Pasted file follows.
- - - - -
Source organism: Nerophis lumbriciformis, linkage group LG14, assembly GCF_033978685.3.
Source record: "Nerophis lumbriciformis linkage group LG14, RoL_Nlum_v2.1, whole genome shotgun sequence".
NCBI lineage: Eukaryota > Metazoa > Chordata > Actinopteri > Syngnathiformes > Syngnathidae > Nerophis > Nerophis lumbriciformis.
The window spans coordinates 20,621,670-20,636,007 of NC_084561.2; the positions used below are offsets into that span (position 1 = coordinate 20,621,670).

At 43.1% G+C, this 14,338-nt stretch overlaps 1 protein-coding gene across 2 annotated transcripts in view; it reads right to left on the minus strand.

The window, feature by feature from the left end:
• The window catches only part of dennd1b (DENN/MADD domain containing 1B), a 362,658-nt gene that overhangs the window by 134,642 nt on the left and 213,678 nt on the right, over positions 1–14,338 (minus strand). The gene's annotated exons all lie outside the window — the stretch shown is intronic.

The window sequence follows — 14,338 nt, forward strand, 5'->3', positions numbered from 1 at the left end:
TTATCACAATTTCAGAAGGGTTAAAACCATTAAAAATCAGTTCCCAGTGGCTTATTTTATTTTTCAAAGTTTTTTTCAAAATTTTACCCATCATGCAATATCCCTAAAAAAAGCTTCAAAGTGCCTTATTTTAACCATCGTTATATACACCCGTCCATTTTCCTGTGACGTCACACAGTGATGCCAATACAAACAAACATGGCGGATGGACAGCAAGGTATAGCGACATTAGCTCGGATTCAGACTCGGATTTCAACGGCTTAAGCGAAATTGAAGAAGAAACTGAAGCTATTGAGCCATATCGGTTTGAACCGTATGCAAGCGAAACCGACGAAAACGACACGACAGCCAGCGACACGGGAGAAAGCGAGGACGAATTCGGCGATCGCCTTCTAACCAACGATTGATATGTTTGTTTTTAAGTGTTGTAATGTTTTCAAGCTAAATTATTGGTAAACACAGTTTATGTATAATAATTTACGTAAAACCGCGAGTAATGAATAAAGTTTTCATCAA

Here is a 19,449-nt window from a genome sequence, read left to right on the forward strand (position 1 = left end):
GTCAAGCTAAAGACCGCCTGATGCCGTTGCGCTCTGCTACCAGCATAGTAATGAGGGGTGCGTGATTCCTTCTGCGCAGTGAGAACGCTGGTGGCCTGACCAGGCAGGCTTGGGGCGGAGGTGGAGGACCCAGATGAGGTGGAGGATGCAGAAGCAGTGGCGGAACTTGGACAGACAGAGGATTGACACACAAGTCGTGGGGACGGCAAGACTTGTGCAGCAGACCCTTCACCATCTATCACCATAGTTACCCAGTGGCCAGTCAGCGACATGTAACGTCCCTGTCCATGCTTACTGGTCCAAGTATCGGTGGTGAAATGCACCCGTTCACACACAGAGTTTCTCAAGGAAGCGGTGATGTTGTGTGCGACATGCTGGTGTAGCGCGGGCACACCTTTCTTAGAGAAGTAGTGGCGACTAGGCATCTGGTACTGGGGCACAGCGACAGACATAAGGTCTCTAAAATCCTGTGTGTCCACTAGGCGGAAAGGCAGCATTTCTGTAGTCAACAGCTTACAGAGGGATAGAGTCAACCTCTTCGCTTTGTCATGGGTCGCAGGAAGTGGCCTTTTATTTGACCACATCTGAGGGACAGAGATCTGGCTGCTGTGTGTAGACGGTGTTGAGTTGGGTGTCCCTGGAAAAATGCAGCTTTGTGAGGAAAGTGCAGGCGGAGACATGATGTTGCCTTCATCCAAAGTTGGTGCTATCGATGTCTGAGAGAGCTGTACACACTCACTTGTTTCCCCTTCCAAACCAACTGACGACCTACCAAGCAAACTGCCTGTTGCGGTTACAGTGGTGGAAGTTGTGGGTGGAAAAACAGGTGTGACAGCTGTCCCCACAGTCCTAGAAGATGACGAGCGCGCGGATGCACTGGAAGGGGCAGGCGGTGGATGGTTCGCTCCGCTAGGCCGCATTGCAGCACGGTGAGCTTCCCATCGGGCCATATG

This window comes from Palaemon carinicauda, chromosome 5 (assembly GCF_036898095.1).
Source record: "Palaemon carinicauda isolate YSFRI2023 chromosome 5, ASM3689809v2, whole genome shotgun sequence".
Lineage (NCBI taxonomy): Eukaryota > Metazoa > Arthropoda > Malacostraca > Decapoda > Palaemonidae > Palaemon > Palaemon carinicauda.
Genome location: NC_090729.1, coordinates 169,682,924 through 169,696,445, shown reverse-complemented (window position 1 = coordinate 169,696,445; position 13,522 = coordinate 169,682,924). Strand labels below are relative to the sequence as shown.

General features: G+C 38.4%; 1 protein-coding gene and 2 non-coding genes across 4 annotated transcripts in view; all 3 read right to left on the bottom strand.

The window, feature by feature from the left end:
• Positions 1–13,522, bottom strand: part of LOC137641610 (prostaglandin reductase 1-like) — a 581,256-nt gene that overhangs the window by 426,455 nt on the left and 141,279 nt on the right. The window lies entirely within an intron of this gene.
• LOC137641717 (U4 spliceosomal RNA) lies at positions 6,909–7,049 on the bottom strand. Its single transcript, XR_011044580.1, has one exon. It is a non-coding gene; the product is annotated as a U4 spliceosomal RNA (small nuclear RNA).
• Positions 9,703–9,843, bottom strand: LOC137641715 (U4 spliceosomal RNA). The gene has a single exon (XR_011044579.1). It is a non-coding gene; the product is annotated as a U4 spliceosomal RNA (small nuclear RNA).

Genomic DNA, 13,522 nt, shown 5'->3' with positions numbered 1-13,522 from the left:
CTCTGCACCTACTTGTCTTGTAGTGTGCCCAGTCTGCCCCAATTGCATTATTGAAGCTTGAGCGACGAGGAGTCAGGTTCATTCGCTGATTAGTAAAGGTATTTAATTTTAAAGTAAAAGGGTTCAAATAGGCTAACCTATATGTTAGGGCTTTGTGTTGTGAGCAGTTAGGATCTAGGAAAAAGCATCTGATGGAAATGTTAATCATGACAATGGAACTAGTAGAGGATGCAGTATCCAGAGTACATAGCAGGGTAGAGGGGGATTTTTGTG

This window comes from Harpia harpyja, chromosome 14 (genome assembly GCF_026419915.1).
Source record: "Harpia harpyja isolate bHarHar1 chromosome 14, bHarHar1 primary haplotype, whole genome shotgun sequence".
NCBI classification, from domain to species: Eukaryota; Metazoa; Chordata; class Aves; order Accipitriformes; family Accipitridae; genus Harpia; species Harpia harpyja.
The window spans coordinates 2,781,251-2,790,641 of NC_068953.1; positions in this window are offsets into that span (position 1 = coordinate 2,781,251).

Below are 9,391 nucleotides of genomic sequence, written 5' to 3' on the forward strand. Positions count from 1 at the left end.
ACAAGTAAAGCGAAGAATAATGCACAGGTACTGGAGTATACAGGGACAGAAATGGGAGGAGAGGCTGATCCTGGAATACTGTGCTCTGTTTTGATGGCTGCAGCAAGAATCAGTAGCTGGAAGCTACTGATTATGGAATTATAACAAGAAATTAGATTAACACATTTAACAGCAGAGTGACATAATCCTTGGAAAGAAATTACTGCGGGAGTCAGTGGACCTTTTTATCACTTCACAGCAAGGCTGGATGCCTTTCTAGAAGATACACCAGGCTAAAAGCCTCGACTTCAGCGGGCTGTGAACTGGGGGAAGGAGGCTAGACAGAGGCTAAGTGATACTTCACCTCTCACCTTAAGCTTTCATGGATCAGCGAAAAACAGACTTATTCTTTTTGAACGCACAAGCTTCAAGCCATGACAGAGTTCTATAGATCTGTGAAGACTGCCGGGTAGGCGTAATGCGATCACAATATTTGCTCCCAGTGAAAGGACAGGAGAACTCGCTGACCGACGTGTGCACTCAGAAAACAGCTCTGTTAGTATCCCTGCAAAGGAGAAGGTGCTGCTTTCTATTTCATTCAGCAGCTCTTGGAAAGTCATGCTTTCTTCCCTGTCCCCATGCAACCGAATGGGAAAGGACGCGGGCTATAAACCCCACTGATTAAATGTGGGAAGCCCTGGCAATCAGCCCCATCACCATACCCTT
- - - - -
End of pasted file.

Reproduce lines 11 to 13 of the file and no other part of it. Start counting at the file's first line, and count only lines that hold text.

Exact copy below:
GTCAAGCTAAAGACCGCCTGATGCCGTTGCGCTCTGCTACCAGCATAGTAATGAGGGGTGCGTGATTCCTTCTGCGCAGTGAGAACGCTGGTGGCCTGACCAGGCAGGCTTGGGGCGGAGGTGGAGGACCCAGATGAGGTGGAGGATGCAGAAGCAGTGGCGGAACTTGGACAGACAGAGGATTGACACACAAGTCGTGGGGACGGCAAGACTTGTGCAGCAGACCCTTCACCATCTATCACCATAGTTACCCAGTGGCCAGTCAGCGACATGTAACGTCCCTGTCCATGCTTACTGGTCCAAGTATCGGTGGTGAAATGCACCCGTTCACACACAGAGTTTCTCAAGGAAGCGGTGATGTTGTGTGCGACATGCTGGTGTAGCGCGGGCACACCTTTCTTAGAGAAGTAGTGGCGACTAGGCATCTGGTACTGGGGCACAGCGACAGACATAAGGTCTCTAAAATCCTGTGTGTCCACTAGGCGGAAAGGCAGCATTTCTGTAGTCAACAGCTTACAGAGGGATAGAGTCAACCTCTTCGCTTTGTCATGGGTCGCAGGAAGTGGCCTTTTATTTGACCACATCTGAGGGACAGAGATCTGGCTGCTGTGTGTAGACGGTGTTGAGTTGGGTGTCCCTGGAAAAATGCAGCTTTGTGAGGAAAGTGCAGGCGGAGACATGATGTTGCCTTCATCCAAAGTTGGTGCTATCGATGTCTGAGAGAGCTGTACACACTCACTTGTTTCCCCTTCCAAACCAACTGACGACCTACCAAGCAAACTGCCTGTTGCGGTTACAGTGGTGGAAGTTGTGGGTGGAAAAACAGGTGTGACAGCTGTCCCCACAGTCCTAGAAGATGACGAGCGCGCGGATGCACTGGAAGGGGCAGGCGGTGGATGGTTCGCTCCGCTAGGCCGCATTGCAGCACGGTGAGCTTCCCATCGGGCCATATG

This window comes from Palaemon carinicauda, chromosome 5 (assembly GCF_036898095.1).
Source record: "Palaemon carinicauda isolate YSFRI2023 chromosome 5, ASM3689809v2, whole genome shotgun sequence".